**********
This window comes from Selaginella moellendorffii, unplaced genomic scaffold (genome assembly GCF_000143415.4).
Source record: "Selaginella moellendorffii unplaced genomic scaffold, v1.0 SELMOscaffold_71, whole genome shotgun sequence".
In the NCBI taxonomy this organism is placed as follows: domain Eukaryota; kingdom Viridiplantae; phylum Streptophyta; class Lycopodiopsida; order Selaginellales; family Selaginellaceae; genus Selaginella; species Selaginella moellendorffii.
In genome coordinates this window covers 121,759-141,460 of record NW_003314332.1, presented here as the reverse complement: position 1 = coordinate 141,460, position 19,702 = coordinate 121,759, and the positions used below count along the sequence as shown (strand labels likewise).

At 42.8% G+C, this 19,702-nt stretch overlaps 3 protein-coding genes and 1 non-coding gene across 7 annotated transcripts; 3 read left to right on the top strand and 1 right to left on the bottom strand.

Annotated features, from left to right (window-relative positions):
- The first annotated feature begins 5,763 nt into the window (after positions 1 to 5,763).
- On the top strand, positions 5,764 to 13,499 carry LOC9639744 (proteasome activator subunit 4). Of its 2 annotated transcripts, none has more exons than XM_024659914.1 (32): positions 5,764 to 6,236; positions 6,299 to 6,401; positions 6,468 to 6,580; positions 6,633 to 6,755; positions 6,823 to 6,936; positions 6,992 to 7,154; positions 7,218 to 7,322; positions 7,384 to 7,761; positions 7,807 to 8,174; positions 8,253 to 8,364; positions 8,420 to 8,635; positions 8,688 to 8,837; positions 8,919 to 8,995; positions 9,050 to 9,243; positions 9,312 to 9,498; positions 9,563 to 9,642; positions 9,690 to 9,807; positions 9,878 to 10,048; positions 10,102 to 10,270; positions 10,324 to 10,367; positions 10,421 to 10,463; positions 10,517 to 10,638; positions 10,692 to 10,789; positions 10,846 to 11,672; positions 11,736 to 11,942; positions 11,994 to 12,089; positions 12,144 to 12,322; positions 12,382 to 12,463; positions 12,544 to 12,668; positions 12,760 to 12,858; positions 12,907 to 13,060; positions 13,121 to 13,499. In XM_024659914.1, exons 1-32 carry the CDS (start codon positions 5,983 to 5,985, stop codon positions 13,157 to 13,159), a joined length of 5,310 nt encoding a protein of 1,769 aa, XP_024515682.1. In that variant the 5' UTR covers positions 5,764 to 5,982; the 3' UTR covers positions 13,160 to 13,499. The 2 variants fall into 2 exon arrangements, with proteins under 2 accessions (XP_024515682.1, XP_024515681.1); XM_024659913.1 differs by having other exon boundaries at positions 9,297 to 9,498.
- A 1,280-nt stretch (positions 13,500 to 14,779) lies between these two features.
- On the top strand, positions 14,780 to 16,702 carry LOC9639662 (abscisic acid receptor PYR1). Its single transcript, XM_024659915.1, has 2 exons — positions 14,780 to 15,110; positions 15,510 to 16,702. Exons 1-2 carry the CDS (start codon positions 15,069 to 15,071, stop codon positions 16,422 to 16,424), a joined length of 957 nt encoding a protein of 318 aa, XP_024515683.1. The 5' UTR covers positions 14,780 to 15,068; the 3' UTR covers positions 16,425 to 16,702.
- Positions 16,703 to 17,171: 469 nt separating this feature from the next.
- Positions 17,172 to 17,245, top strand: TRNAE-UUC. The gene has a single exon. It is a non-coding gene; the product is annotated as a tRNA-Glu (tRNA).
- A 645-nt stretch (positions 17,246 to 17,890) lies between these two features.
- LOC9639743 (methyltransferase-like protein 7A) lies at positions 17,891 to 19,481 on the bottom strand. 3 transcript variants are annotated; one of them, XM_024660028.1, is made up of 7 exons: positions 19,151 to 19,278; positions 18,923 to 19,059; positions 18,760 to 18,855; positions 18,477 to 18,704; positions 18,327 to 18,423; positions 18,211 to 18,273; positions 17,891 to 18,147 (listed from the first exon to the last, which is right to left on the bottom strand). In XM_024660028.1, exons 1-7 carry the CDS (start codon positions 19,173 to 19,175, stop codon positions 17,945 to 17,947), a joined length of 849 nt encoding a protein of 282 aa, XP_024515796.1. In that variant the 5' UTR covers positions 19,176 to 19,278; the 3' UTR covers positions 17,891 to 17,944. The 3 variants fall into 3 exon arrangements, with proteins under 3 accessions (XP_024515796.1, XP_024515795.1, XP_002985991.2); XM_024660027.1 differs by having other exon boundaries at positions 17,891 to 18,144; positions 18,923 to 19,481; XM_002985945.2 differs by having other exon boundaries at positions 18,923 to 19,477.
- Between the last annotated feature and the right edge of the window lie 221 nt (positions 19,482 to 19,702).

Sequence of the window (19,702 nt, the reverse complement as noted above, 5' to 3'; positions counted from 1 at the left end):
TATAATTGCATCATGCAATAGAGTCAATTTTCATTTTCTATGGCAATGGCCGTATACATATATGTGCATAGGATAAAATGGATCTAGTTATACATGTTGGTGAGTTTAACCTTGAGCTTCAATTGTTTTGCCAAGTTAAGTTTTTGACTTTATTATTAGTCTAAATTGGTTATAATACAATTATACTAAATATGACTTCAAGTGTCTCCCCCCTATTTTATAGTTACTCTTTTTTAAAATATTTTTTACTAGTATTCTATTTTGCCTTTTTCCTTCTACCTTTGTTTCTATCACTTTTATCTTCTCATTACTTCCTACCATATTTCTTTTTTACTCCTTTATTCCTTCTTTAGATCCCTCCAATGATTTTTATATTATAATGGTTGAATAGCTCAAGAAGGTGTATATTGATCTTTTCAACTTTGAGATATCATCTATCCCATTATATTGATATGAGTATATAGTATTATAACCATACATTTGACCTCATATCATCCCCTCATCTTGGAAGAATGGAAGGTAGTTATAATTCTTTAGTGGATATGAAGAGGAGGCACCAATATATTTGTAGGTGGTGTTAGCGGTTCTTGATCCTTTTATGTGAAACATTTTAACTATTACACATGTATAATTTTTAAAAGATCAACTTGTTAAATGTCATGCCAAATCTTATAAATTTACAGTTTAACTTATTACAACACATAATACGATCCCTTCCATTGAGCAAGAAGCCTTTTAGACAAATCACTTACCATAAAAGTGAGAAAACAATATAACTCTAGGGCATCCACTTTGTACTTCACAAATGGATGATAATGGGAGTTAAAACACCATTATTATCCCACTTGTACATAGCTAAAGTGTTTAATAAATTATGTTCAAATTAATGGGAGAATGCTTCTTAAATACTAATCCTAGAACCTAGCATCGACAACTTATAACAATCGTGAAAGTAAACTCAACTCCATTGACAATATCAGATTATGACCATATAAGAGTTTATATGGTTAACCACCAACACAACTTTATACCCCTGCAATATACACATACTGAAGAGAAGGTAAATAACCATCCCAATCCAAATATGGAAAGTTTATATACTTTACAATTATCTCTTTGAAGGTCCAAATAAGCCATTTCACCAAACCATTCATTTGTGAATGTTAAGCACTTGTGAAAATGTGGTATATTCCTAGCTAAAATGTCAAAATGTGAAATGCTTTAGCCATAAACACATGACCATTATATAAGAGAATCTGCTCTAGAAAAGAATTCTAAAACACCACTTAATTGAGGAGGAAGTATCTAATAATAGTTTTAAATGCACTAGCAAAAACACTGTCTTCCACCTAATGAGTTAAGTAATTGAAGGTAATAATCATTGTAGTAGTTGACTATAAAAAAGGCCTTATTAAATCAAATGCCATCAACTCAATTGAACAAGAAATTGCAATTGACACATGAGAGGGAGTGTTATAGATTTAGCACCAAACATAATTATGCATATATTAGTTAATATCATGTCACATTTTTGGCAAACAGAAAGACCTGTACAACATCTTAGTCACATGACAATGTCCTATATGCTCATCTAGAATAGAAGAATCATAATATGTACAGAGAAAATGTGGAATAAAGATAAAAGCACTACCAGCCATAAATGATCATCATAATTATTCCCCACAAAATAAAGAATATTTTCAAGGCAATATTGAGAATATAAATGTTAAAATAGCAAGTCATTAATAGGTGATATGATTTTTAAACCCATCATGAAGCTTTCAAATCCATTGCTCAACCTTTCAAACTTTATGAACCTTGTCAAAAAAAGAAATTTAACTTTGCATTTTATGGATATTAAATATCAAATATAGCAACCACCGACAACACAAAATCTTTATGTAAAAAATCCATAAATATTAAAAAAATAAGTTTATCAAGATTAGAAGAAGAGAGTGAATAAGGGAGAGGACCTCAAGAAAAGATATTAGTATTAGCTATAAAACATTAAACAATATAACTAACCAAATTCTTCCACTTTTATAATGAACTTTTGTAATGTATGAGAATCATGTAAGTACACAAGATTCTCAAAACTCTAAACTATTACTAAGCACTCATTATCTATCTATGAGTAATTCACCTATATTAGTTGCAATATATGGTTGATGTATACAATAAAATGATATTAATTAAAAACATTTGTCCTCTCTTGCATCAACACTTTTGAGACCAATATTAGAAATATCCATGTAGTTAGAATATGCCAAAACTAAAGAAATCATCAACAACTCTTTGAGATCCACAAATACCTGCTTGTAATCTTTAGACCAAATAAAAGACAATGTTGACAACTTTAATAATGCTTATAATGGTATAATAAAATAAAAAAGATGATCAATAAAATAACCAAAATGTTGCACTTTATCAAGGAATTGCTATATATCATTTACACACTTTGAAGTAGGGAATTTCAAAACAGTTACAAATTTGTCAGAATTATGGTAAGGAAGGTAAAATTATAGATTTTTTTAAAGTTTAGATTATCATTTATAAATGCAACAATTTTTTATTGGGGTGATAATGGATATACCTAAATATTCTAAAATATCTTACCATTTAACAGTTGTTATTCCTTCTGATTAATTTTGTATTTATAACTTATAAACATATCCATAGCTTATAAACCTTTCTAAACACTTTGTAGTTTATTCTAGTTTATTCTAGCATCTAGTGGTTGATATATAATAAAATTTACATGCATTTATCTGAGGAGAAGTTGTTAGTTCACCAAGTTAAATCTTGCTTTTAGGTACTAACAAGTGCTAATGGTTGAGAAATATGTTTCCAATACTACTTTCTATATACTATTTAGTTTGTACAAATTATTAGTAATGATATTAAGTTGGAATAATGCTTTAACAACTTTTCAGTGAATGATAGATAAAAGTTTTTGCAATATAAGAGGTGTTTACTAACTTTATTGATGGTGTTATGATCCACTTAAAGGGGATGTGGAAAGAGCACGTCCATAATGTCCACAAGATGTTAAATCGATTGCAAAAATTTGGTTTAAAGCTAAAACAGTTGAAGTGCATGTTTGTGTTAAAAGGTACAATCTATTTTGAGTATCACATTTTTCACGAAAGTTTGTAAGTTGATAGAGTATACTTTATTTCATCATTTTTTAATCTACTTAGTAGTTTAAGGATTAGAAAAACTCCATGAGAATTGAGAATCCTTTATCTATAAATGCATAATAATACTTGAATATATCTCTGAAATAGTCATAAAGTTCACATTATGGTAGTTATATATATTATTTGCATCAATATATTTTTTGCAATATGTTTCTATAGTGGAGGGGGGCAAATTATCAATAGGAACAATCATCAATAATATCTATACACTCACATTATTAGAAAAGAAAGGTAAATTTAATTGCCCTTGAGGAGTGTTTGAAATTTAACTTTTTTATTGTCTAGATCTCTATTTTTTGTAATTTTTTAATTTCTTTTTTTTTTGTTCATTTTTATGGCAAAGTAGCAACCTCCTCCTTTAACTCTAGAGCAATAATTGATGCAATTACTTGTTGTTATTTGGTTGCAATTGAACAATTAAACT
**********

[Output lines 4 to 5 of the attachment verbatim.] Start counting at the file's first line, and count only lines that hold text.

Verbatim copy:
In genome coordinates this window covers 121,759-141,460 of record NW_003314332.1, presented here as the reverse complement: position 1 = coordinate 141,460, position 19,702 = coordinate 121,759, and the positions used below count along the sequence as shown (strand labels likewise).

At 42.8% G+C, this 19,702-nt stretch overlaps 3 protein-coding genes and 1 non-coding gene across 7 annotated transcripts; 3 read left to right on the top strand and 1 right to left on the bottom strand.